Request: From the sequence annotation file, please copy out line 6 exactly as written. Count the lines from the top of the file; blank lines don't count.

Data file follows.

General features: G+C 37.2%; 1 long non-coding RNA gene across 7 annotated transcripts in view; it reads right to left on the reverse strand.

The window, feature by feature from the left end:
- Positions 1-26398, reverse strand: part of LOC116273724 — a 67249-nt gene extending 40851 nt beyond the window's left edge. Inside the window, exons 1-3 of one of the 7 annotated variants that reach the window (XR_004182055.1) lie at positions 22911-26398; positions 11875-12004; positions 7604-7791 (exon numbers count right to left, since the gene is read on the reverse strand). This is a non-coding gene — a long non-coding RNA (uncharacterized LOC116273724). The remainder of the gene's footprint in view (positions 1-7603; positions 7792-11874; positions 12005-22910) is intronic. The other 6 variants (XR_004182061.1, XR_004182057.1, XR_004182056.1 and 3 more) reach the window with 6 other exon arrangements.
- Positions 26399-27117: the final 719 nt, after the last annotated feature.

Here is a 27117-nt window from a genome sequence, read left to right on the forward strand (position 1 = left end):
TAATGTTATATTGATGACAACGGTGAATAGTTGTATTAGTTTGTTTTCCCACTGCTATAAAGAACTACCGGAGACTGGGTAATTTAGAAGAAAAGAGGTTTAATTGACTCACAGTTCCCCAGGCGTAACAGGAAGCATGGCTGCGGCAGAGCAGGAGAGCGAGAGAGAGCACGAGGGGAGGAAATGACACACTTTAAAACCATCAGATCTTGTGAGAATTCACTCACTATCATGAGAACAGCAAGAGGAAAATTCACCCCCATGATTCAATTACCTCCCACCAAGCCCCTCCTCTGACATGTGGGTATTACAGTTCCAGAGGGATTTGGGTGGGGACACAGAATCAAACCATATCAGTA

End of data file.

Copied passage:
TAATGTTATATTGATGACAACGGTGAATAGTTGTATTAGTTTGTTTTCCCACTGCTATAAAGAACTACCGGAGACTGGGTAATTTAGAAGAAAAGAGGTTTAATTGACTCACAGTTCCCCAGGCGTAACAGGAAGCATGGCTGCGGCAGAGCAGGAGAGCGAGAGAGAGCACGAGGGGAGGAAATGACACACTTTAAAACCATCAGATCTTGTGAGAATTCACTCACTATCATGAGAACAGCAAGAGGAAAATTCACCCCCATGATTCAATTACCTCCCACCAAGCCCCTCCTCTGACATGTGGGTATTACAGTTCCAGAGGGATTTGGGTGGGGACACAGAATCAAACCATATCAGTA